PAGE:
Las Vegas – Philips Consumer Electronics traveled to CES to reveal its new Connected Planet strategy, while announcing progress in its effort to build the Philips brand into a value-added resource.
Philips will use Wi-Fi solutions as a ‘new category’ it intends to develop as a technology leader to move its global — and specifically U.S. CE businesses — into the black.
The company is showcasing a wide and varied range of CE devices designed to wirelessly connect together, either through in-home networks or more remotely through the Internet, to access content to facilitate business and personal communication.
Recently, parent Royal Philips electronics announced that Philips Consumer Electronics North American president Larry Blanford, who was brought in as a short-term turnaround specialist, left the company Jan. 1, 2004 after almost three-years in the post. Reinier Jens, a long-time executive within Philips’ global operations, has replaced him.
TWICE interviewed Jens’ boss, Rudy Provoost, Philips Consumer Electronics Global Sales CEO, for a report on the company’s progress and plans for the year ahead.
TWICE: How would you judge the progress Philips made in North America last year?
Provoost: We built on the momentum of the past couple of years. If you look at the way our brand positioning is working out, our distribution is broadening and placements are increasing, particularly if you look at the impact of DTV. 2003 in many ways was a continuation of the journey in North America for Philips.
TWICE: In the past, Philips management has expressed disappointment in the performance of its digital television business in the United States. Where does it stand today?
Provoost: What is encouraging to see is that we have good growth in TV, and in particular segments where we want to grow. We are confident that in flat TV we are getting traction, and going forward that is going to be a very important engine for us in the value creation in the North American market.
TWICE: How would you rate the level of brand awareness for the Philips’ name?
Provoost: What is also encouraging is that people connect Philips with flat TV, so there is a good connection for what the brand stands for in the TV segments. The work done on sharpening what the brand stands for has been extremely powerful.
TWICE: Philips has also emphasized its leadership in the development of LCoS rear-projection television in the face of many new competitors using DLP and LCD-based devices. What is your assessment of that business today?
Provoost: The response from the trade to LCoS was extremely positive. We had the commercial release of those products in November. I call it the projection TV market of the future. Together with flat TV, this will be one of our flagship products at CES.
TWICE: In recent years Philips has spent heavily on advertising to help build the Philips name and image. How will the company expand on that campaign?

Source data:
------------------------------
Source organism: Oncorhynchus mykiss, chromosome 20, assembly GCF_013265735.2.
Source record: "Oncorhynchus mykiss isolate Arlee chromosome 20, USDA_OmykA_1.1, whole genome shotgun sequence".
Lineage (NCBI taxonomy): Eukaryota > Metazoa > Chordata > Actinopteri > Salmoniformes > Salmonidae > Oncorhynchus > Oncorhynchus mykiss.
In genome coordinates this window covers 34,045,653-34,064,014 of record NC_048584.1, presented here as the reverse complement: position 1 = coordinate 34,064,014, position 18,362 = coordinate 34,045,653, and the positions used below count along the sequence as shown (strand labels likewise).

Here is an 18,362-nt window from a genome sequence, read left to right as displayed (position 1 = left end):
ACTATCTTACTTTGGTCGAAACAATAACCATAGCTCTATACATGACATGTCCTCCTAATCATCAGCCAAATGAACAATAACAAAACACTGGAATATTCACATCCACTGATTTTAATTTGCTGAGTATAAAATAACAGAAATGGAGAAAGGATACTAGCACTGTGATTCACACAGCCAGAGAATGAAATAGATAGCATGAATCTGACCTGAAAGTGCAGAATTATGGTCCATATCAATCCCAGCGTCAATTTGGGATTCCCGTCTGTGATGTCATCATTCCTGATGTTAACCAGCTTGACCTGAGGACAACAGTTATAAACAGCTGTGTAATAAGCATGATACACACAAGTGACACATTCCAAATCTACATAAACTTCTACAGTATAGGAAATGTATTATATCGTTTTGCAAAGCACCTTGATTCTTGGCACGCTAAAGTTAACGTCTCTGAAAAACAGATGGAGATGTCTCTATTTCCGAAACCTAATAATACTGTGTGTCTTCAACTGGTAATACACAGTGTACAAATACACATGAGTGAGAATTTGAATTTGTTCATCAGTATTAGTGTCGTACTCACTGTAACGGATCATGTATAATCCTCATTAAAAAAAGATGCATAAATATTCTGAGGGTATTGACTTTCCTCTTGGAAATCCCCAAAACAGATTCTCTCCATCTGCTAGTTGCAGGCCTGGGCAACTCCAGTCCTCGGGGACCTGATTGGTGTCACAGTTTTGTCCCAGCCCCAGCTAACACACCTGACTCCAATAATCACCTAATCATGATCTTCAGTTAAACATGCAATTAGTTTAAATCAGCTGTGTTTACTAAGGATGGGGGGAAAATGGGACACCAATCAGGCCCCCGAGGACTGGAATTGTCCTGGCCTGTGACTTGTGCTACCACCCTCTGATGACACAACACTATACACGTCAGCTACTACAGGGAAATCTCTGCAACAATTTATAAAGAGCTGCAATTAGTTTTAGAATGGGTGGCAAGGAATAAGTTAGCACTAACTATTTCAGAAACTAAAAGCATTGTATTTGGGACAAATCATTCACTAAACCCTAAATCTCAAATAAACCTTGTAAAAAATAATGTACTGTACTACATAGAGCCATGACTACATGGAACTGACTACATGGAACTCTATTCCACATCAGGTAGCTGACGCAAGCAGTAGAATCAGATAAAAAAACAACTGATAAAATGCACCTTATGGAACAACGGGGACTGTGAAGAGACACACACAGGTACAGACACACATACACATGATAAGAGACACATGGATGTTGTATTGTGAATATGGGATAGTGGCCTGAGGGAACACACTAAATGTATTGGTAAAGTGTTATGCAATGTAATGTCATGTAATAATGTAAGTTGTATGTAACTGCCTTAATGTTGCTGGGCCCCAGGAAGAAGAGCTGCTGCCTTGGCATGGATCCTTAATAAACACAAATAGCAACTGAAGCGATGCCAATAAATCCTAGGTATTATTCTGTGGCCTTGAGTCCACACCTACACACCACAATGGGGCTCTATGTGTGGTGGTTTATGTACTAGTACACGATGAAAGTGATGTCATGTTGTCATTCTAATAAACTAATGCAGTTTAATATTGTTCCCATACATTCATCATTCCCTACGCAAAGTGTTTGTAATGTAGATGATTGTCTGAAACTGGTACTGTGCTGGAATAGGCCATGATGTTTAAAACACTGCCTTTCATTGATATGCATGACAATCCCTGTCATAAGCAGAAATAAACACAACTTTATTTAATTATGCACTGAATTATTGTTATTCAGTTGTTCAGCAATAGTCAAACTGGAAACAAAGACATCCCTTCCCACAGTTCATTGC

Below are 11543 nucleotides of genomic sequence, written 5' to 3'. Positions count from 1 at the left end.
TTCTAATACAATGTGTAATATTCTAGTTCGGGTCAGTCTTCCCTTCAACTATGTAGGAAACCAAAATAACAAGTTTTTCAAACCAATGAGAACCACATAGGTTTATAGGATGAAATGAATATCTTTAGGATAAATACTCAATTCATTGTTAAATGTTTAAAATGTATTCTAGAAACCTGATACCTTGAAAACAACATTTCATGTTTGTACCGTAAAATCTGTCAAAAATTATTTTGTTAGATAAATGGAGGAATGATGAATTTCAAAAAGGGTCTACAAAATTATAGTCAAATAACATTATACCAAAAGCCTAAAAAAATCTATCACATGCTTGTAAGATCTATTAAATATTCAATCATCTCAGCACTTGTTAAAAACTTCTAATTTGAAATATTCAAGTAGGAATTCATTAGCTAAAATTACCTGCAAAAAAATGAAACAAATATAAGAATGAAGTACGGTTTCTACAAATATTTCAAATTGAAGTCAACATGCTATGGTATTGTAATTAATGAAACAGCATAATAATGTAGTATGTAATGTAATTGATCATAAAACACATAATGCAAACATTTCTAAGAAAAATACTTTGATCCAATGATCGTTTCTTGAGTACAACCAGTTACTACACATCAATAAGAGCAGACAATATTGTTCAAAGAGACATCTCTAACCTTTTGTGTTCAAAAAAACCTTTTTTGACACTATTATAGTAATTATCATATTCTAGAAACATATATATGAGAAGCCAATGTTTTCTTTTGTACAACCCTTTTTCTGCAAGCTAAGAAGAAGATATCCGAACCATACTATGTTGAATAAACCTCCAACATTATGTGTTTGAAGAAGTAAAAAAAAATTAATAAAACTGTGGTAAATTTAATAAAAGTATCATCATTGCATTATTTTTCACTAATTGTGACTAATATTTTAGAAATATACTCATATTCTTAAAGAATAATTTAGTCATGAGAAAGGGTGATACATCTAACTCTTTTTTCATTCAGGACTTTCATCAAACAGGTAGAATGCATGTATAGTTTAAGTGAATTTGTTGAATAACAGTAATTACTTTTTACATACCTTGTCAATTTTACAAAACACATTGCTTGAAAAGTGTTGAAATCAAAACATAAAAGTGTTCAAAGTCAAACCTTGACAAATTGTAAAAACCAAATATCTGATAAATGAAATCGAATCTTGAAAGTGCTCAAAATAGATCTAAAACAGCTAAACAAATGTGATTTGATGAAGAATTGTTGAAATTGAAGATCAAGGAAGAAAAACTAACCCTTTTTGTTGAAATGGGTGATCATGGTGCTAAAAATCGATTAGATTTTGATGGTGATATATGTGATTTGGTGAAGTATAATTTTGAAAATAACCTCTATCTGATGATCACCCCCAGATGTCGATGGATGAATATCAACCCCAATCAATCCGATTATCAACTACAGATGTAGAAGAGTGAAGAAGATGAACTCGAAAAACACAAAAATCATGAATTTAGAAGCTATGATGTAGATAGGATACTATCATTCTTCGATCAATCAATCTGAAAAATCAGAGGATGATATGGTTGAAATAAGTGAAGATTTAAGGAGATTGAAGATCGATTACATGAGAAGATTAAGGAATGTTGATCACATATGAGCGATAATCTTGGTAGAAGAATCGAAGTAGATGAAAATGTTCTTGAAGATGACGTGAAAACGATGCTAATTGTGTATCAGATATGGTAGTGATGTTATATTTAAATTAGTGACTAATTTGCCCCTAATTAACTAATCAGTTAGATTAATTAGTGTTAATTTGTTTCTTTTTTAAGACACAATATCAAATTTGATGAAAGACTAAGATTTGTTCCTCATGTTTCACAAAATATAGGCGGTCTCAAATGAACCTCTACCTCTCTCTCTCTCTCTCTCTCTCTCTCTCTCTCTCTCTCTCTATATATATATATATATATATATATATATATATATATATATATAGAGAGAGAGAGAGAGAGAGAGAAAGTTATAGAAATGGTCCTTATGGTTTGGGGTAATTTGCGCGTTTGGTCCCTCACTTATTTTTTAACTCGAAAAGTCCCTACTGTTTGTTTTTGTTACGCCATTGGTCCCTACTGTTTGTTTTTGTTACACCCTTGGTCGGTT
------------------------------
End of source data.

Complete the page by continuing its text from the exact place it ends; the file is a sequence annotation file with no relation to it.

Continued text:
Provoost: We are going to focus in the way we communicate on crucial domains where we want to lead and be among the top performers. This includes displays, home entertainment networks and mobile electronics. We will pick those products that are the most powerful in the eyes of the consumer — flat TV for example —and focus our investments, maybe even more than we did in the past.
Second, we want to be even more consistent in zooming in on our unique selling propositions, such as PixelPlus II in our TV lines and our new Ambient Lighting system.
The third key is synergy. It is important that we keep working in co-equity programs with retailers, and hold hands and join forces. That would also include other partners we are working with like Nike and Bose. We need to find the right balance between working above the line and below the line with key retailers and we are going to fine-tune that equation this year.
TWICE: Royal Philips Electronics CEO Gerard Kleisterlee has stressed in recent comments the need to create new market categories where Philips can exercise leadership. What categories are those and will we see any of them at CES.
Provoost: At CES we will bring to life our vision of the Connected Planet, where we aspire to be a leading brand in a world where digital content is available and can be used any time, any where by any body in a broadband-powered, wirelessly connected environment. That vision is giving direction to us and helping us pick our battles. In the world of mobile electronics we entered into the personal infotainment arena, which we see as one of those markets. At the show we will present a Key Ring Camcorder, an extension of the hard-disk jukebox range and more exciting Xpanium and Nike/Philips products.
The world of home entertainment networks will be an area that we will get into in a much more prominent way. This will include multimedia receivers and bridge devices that allow you to capture content on your PC and enjoy it in your living room. These are all new markets, and new applications and we are leading in that field.
In the world of display, everybody is getting into LCD, but not everyone can differentiate themselves as we will with our PixelPlus technology and Ambient Lighting.
Recently, we realigned our business groups in CE around connected displays, home entertainment networks and mobile electronics. We are rallying our resources and R&D investments around these new growth opportunities, and our CES presence will be built around those areas of strength.
TWICE: In Europe you have announced partnerships with various service providers in marketing products and services, will you be looking to do similar things in the United States.
Provoost: In 2004, we will use what we have learned in the European space to go through the process in all markets of mapping, sighting, and scoping out the prominent players in the value chain and having dialog with them. We expect to come to other alliances in other parts of the world, including North America.